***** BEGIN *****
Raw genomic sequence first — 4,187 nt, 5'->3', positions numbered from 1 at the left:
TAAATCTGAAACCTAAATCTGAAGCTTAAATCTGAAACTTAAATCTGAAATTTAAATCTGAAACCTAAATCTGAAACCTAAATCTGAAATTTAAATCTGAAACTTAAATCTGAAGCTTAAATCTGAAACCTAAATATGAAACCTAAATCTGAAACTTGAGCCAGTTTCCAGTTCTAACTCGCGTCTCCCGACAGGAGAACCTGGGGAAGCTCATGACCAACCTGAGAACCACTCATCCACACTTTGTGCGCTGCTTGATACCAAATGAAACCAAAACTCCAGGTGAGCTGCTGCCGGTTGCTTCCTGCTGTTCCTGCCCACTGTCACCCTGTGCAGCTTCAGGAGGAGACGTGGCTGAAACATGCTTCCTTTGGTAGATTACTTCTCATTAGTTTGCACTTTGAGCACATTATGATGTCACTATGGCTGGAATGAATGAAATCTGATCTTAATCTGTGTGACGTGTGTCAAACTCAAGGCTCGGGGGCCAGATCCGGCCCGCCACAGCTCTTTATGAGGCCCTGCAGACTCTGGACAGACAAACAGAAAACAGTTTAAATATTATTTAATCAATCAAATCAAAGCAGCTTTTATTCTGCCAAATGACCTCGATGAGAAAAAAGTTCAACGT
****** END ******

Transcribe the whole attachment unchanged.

Raw genomic sequence first — 4,187 nt, 5'->3', positions numbered from 1 at the left:
TAAATCTGAAACCTAAATCTGAAGCTTAAATCTGAAACTTAAATCTGAAATTTAAATCTGAAACCTAAATCTGAAACCTAAATCTGAAATTTAAATCTGAAACTTAAATCTGAAGCTTAAATCTGAAACCTAAATATGAAACCTAAATCTGAAACTTGAGCCAGTTTCCAGTTCTAACTCGCGTCTCCCGACAGGAGAACCTGGGGAAGCTCATGACCAACCTGAGAACCACTCATCCACACTTTGTGCGCTGCTTGATACCAAATGAAACCAAAACTCCAGGTGAGCTGCTGCCGGTTGCTTCCTGCTGTTCCTGCCCACTGTCACCCTGTGCAGCTTCAGGAGGAGACGTGGCTGAAACATGCTTCCTTTGGTAGATTACTTCTCATTAGTTTGCACTTTGAGCACATTATGATGTCACTATGGCTGGAATGAATGAAATCTGATCTTAATCTGTGTGACGTGTGTCAAACTCAAGGCTCGGGGGCCAGATCCGGCCCGCCACAGCTCTTTATGAGGCCCTGCAGACTCTGGACAGACAAACAGAAAACAGTTTAAATATTATTTAATCAATCAAATCAAAGCAGCTTTTATTCTGCCAAATGACCTCGATGAGAAAAAAGTTCAACGT